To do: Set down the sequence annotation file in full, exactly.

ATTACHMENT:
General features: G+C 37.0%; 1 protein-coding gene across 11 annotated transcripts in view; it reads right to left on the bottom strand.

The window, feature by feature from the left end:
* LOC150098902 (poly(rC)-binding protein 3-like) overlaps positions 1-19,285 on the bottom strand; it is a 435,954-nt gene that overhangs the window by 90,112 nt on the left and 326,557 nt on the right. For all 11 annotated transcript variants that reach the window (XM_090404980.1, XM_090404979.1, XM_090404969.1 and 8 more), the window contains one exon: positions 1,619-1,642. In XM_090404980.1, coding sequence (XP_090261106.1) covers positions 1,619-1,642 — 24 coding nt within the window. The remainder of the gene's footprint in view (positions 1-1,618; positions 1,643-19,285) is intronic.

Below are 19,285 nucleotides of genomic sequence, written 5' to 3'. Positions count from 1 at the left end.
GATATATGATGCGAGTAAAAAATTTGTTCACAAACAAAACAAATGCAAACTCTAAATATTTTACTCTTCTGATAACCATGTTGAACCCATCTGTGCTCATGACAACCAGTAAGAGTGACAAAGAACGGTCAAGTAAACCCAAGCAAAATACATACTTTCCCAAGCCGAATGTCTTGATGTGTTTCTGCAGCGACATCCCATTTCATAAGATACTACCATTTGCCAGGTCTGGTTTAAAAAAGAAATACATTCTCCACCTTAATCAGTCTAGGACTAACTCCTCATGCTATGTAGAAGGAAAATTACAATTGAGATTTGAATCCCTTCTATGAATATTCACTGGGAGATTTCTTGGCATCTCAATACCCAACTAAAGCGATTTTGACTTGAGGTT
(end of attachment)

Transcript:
General features: G+C 37.0%; 1 protein-coding gene across 11 annotated transcripts in view; it reads right to left on the bottom strand.

The window, feature by feature from the left end:
* LOC150098902 (poly(rC)-binding protein 3-like) overlaps positions 1-19,285 on the bottom strand; it is a 435,954-nt gene that overhangs the window by 90,112 nt on the left and 326,557 nt on the right. For all 11 annotated transcript variants that reach the window (XM_090404980.1, XM_090404979.1, XM_090404969.1 and 8 more), the window contains one exon: positions 1,619-1,642. In XM_090404980.1, coding sequence (XP_090261106.1) covers positions 1,619-1,642 — 24 coding nt within the window. The remainder of the gene's footprint in view (positions 1-1,618; positions 1,643-19,285) is intronic.

Below are 19,285 nucleotides of genomic sequence, written 5' to 3'. Positions count from 1 at the left end.
GATATATGATGCGAGTAAAAAATTTGTTCACAAACAAAACAAATGCAAACTCTAAATATTTTACTCTTCTGATAACCATGTTGAACCCATCTGTGCTCATGACAACCAGTAAGAGTGACAAAGAACGGTCAAGTAAACCCAAGCAAAATACATACTTTCCCAAGCCGAATGTCTTGATGTGTTTCTGCAGCGACATCCCATTTCATAAGATACTACCATTTGCCAGGTCTGGTTTAAAAAAGAAATACATTCTCCACCTTAATCAGTCTAGGACTAACTCCTCATGCTATGTAGAAGGAAAATTACAATTGAGATTTGAATCCCTTCTATGAATATTCACTGGGAGATTTCTTGGCATCTCAATACCCAACTAAAGCGATTTTGACTTGAGGTT